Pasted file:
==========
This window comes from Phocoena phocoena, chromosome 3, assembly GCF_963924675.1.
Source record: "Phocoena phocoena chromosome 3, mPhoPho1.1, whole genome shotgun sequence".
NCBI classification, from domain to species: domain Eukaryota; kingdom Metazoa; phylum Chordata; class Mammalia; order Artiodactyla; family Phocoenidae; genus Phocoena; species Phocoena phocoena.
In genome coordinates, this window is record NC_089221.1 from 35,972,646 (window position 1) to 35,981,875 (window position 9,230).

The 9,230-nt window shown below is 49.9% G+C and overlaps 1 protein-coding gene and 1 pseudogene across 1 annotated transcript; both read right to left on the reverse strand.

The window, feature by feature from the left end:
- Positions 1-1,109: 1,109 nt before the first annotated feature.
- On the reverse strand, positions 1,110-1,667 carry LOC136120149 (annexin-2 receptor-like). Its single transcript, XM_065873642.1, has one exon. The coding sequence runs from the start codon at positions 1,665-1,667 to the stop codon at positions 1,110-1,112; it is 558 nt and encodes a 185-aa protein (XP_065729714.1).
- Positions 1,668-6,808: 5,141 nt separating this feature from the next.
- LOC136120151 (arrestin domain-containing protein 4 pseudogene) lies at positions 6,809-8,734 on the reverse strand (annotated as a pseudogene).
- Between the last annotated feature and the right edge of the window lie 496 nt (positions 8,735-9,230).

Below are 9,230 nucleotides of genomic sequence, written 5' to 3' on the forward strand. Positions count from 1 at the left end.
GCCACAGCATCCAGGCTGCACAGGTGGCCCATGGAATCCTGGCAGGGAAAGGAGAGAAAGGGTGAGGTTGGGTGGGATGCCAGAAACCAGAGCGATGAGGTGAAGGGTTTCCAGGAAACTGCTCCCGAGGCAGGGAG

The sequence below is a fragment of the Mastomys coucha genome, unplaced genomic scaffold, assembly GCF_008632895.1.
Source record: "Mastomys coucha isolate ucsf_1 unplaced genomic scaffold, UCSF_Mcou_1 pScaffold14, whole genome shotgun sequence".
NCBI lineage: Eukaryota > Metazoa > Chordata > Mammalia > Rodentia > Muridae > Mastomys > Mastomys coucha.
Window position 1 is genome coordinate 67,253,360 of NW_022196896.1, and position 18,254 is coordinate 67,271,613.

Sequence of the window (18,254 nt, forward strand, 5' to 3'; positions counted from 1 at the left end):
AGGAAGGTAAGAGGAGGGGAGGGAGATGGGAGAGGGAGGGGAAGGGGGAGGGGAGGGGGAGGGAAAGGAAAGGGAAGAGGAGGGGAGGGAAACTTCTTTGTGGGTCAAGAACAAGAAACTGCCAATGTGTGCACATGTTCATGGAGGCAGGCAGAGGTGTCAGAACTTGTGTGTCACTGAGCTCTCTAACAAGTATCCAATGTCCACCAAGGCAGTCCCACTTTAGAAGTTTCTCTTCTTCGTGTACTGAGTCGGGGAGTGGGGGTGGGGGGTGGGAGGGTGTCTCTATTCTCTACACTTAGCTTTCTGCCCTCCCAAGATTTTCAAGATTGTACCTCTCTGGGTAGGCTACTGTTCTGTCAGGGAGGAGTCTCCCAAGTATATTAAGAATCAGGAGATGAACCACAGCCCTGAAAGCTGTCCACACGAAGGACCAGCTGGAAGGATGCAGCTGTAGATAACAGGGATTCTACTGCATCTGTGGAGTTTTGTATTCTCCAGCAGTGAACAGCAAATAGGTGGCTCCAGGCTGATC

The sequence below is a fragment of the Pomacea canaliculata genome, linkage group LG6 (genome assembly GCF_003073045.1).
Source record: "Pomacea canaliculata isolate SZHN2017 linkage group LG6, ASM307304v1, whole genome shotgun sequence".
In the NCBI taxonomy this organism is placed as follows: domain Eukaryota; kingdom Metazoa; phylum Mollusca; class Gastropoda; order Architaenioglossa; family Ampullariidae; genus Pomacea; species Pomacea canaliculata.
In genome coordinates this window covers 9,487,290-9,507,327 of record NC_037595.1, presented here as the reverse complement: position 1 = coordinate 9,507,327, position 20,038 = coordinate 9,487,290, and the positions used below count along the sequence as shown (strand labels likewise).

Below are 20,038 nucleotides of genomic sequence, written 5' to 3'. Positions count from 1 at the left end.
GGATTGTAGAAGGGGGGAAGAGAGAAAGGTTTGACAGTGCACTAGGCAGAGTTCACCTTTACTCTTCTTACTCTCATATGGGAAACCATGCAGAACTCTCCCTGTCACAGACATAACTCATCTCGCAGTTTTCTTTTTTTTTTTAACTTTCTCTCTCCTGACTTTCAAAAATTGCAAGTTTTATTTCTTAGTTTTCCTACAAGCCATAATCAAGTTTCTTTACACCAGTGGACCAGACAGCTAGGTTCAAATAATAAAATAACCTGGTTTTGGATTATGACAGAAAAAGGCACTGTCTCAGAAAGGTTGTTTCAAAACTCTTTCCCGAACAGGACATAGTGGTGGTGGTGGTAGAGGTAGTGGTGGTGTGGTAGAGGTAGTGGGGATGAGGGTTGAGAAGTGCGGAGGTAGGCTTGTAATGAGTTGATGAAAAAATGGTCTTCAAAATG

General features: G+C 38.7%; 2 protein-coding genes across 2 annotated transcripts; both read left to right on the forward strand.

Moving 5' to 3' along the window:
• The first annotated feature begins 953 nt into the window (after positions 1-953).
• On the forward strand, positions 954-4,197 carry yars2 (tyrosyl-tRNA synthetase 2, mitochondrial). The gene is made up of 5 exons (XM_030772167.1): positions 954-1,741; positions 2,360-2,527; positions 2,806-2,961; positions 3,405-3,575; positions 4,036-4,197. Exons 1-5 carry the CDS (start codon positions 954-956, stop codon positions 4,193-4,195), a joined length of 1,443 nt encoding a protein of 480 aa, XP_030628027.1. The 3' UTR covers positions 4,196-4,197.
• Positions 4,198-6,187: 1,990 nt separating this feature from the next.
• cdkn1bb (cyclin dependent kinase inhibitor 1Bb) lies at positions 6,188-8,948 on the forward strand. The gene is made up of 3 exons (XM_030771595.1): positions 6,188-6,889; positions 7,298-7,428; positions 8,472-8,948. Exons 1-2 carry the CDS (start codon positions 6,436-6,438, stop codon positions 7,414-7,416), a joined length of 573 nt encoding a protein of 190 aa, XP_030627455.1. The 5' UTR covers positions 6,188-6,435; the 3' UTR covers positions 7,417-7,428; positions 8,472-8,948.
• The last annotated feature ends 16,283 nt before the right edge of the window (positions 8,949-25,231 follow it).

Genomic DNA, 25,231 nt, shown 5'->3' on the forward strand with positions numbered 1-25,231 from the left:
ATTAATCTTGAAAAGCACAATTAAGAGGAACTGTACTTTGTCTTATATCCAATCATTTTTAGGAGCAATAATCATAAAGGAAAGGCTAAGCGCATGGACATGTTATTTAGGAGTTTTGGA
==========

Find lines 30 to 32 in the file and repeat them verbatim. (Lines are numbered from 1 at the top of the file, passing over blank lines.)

• Positions 4,198-6,187: 1,990 nt separating this feature from the next.
• cdkn1bb (cyclin dependent kinase inhibitor 1Bb) lies at positions 6,188-8,948 on the forward strand. The gene is made up of 3 exons (XM_030771595.1): positions 6,188-6,889; positions 7,298-7,428; positions 8,472-8,948. Exons 1-2 carry the CDS (start codon positions 6,436-6,438, stop codon positions 7,414-7,416), a joined length of 573 nt encoding a protein of 190 aa, XP_030627455.1. The 5' UTR covers positions 6,188-6,435; the 3' UTR covers positions 7,417-7,428; positions 8,472-8,948.
• The last annotated feature ends 16,283 nt before the right edge of the window (positions 8,949-25,231 follow it).